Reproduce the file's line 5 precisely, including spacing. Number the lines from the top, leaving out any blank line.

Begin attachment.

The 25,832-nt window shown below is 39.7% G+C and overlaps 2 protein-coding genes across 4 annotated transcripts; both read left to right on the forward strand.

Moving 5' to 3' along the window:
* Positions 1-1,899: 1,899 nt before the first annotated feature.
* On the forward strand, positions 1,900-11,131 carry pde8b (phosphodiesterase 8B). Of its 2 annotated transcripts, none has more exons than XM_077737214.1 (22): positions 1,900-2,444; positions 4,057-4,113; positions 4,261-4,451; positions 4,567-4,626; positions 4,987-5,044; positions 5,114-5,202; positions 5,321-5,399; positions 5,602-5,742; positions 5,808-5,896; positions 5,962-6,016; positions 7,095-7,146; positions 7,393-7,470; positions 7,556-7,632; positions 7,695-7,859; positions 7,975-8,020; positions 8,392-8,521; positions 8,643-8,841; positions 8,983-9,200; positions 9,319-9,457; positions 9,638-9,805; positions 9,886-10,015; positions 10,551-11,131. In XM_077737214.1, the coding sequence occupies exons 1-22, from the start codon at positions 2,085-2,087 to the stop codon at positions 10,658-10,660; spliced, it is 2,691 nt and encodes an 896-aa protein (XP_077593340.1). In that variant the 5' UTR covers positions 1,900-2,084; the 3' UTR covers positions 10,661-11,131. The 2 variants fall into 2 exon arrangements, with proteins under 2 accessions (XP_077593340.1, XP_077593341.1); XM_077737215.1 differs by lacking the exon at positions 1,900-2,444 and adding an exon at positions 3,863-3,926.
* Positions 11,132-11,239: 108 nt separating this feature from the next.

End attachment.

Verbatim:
* Positions 11,132-11,239: 108 nt separating this feature from the next.